FROM-GLC-agg (Yu et al., 2014) is a further improvement by aggregating FROM-GLC and FROM-GLC-seg, together with two coarse resolution impervious maps, i.e. Nighttime Light Impervious Surface Area (Elvidge et al., 2007) and MODIS urban extent (Schneider et al., 2009; 2010). FROM-GLC-agg has an overall accuracy of 65.51%, which is significantly better than FROM-GLC (63.69%) and FROM-GLC-seg (64.42%). Accuracies for individual land cover types in FROM-GLC-agg have been increased or better balanced compared to FROM-GLC and FROM-GLC-seg.
FROM-GC (Yu et al., 2013) is a 30-m spatial resolution global cropland extent (with other land cover types) product developed with two 30-m global land cover maps (i.e. FROM-GLC, Finer Resolution Observation and Monitoring, Global Land Cover; FROM-GLC-agg) and a 250-m cropland probability map (Pittman et al., 2010). A common land cover validation sample database (Zhao et al., 2014) was used to determine optimal thresholds of cropland probability in different parts of the world to generate a cropland/noncropland mask according to the classification accuracies for cropland samples. A decision tree was then applied to combine two 250-m cropland masks: one existing mask from the literature and the other produced in this study, with the 30-m global land cover map FROM-GLC-agg. For the smallest difference with country-level cropland area in Food and Agriculture Organization Corporate Statistical (FAOSTAT) database, a final global cropland extent map was composited from the FROM-GLC, FROM-GLC-agg, and two masked cropland layers. From this map FROM-GC (Global Cropland), we estimated the global cropland areas to be 1533.83 million hectares (Mha) in 2010, which is 6.95 Mha (0.45%) less than the area reported by the Food and Agriculture Organization (FAO) of the United Nations for the year 2010. A country-by-country comparison between the map and the FAOSTAT data showed a linear relationship (FROM-GC = 1.05*FAOSTAT ?1.2 (Mha) with R2=?0.97). Africa, South America, Southeastern Asia, and Oceania are the regions with large discrepancies with the FAO survey.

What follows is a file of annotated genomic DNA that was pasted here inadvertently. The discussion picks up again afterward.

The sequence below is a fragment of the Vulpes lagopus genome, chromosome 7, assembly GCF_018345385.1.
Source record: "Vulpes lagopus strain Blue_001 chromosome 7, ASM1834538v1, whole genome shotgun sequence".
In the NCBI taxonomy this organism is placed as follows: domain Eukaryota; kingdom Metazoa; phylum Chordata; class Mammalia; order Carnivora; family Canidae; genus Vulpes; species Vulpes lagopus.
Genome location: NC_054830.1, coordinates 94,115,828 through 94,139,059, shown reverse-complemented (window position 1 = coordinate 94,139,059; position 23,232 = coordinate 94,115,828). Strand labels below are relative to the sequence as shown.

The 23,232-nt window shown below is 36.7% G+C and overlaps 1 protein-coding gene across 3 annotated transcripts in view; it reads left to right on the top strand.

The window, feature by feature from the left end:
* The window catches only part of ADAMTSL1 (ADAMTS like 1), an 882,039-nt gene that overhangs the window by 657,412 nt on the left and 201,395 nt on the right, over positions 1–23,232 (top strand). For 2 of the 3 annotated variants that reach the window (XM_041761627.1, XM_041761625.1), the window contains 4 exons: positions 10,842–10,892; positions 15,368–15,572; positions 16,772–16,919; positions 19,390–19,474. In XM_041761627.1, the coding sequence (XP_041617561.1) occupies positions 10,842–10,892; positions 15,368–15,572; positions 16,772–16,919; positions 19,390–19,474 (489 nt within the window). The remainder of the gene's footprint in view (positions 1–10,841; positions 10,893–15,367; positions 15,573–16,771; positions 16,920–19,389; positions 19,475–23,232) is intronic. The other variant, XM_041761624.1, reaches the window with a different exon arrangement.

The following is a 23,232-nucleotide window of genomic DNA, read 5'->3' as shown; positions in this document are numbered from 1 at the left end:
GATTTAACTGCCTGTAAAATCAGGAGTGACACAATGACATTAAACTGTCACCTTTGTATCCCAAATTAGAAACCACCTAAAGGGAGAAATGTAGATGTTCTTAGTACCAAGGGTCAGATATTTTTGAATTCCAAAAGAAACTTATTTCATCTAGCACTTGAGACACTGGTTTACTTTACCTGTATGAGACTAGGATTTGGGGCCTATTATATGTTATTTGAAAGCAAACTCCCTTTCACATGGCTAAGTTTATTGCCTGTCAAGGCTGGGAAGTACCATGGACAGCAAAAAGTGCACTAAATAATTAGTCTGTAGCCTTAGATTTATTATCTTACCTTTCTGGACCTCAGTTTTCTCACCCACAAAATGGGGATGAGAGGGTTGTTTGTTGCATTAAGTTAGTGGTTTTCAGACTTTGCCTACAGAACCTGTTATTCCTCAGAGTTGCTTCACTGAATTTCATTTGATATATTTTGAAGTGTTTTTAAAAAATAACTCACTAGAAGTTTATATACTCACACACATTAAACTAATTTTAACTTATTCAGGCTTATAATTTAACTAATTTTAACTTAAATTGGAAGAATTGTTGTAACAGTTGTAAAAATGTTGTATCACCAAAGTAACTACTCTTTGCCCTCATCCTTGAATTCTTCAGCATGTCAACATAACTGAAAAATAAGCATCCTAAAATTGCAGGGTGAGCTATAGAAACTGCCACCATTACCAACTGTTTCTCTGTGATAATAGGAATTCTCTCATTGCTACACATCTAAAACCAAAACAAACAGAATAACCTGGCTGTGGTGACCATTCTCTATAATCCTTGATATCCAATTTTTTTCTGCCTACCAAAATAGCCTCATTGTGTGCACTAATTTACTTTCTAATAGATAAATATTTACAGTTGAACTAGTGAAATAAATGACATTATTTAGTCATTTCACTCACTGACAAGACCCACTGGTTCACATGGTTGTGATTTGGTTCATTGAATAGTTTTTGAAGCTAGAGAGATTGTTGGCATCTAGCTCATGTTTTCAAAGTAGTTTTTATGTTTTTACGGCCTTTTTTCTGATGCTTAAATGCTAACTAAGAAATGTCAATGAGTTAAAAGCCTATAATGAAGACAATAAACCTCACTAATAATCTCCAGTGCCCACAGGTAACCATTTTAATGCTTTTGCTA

FROM-GLC-Hierarchy (Yu et al., 2014) is land cover dataset with multi-resolution (i.e. 30 m, 250 m, 500 m, 1 km, 5 km, 10 km, 25 km, 50 km, 100 km) to meet requirements for different resolutions from different applications. The 30 m base map was improved from FROM-GLC-agg with additional coarse resolution datasets (i.e., MCD12Q1 (Friedl et al., 2010), GlobCover2009 (Bontemps et al., 2010) etc.) to reduce land cover type confusion. Around 1.1% pixels were replaced by coarse resolution products. Validation based assessments indicate the accuracy for land cover maps at 30 m, 250 m, 500 m, 1 km resolutions are 69.50%, 76.65%, 74.65%, and 73.47%, respectively. Further analysis of area-estimation biases for different land cover types at different resolutions suggests that maps at coarser than 5 km resolution contain at least 5% area estimation error for most land cover types. Proportion layers, which contain precise information on land cover percentage, are suggested for use when coarser resolution land cover data are required.
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This research was partially supported by a National High Technology Grant from China (2009AA12200101) and a National Key Basic Research Program of China (2010CB530300).
Last updated: 23 June 2016